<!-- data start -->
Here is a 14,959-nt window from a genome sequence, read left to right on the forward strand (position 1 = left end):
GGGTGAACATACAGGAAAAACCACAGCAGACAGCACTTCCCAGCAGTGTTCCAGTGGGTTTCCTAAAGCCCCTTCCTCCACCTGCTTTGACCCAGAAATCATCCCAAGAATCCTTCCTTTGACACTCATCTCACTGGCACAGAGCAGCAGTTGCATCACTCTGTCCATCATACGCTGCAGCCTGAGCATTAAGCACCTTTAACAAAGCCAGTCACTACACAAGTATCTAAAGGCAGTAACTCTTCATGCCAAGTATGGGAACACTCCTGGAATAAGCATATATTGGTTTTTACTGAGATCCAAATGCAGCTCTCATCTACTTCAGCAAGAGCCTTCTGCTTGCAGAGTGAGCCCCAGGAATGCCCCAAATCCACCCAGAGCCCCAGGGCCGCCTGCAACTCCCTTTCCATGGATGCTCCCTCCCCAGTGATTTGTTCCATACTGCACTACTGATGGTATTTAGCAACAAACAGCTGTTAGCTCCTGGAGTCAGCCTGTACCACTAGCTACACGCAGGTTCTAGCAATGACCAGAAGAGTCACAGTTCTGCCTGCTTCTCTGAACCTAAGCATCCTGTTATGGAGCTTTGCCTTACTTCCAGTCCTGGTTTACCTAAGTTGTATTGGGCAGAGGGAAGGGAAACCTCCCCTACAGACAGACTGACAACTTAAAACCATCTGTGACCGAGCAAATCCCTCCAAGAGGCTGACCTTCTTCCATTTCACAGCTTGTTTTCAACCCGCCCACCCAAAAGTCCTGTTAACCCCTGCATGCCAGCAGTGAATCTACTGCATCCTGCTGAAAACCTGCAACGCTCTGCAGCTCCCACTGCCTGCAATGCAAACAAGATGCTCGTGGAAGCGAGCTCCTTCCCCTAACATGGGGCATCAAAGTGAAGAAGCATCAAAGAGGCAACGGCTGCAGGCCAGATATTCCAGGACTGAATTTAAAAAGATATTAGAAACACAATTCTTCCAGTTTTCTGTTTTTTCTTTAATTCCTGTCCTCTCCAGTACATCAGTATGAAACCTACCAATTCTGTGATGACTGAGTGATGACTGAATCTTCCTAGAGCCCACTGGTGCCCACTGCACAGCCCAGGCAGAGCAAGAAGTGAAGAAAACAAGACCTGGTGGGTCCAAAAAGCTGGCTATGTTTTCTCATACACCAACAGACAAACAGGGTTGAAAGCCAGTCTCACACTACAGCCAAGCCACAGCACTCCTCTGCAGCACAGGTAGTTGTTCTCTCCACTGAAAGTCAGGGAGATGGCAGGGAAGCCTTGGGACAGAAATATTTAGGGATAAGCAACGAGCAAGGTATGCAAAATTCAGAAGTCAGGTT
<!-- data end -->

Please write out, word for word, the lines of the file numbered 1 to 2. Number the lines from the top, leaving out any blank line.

Here is a 14,959-nt window from a genome sequence, read left to right on the forward strand (position 1 = left end):
GGGTGAACATACAGGAAAAACCACAGCAGACAGCACTTCCCAGCAGTGTTCCAGTGGGTTTCCTAAAGCCCCTTCCTCCACCTGCTTTGACCCAGAAATCATCCCAAGAATCCTTCCTTTGACACTCATCTCACTGGCACAGAGCAGCAGTTGCATCACTCTGTCCATCATACGCTGCAGCCTGAGCATTAAGCACCTTTAACAAAGCCAGTCACTACACAAGTATCTAAAGGCAGTAACTCTTCATGCCAAGTATGGGAACACTCCTGGAATAAGCATATATTGGTTTTTACTGAGATCCAAATGCAGCTCTCATCTACTTCAGCAAGAGCCTTCTGCTTGCAGAGTGAGCCCCAGGAATGCCCCAAATCCACCCAGAGCCCCAGGGCCGCCTGCAACTCCCTTTCCATGGATGCTCCCTCCCCAGTGATTTGTTCCATACTGCACTACTGATGGTATTTAGCAACAAACAGCTGTTAGCTCCTGGAGTCAGCCTGTACCACTAGCTACACGCAGGTTCTAGCAATGACCAGAAGAGTCACAGTTCTGCCTGCTTCTCTGAACCTAAGCATCCTGTTATGGAGCTTTGCCTTACTTCCAGTCCTGGTTTACCTAAGTTGTATTGGGCAGAGGGAAGGGAAACCTCCCCTACAGACAGACTGACAACTTAAAACCATCTGTGACCGAGCAAATCCCTCCAAGAGGCTGACCTTCTTCCATTTCACAGCTTGTTTTCAACCCGCCCACCCAAAAGTCCTGTTAACCCCTGCATGCCAGCAGTGAATCTACTGCATCCTGCTGAAAACCTGCAACGCTCTGCAGCTCCCACTGCCTGCAATGCAAACAAGATGCTCGTGGAAGCGAGCTCCTTCCCCTAACATGGGGCATCAAAGTGAAGAAGCATCAAAGAGGCAACGGCTGCAGGCCAGATATTCCAGGACTGAATTTAAAAAGATATTAGAAACACAATTCTTCCAGTTTTCTGTTTTTTCTTTAATTCCTGTCCTCTCCAGTACATCAGTATGAAACCTACCAATTCTGTGATGACTGAGTGATGACTGAATCTTCCTAGAGCCCACTGGTGCCCACTGCACAGCCCAGGCAGAGCAAGAAGTGAAGAAAACAAGACCTGGTGGGTCCAAAAAGCTGGCTATGTTTTCTCATACACCAACAGACAAACAGGGTTGAAAGCCAGTCTCACACTACAGCCAAGCCACAGCACTCCTCTGCAGCACAGGTAGTTGTTCTCTCCACTGAAAGTCAGGGAGATGGCAGGGAAGCCTTGGGACAGAAATATTTAGGGATAAGCAACGAGCAAGGTATGCAAAATTCAGAAGTCAGGTT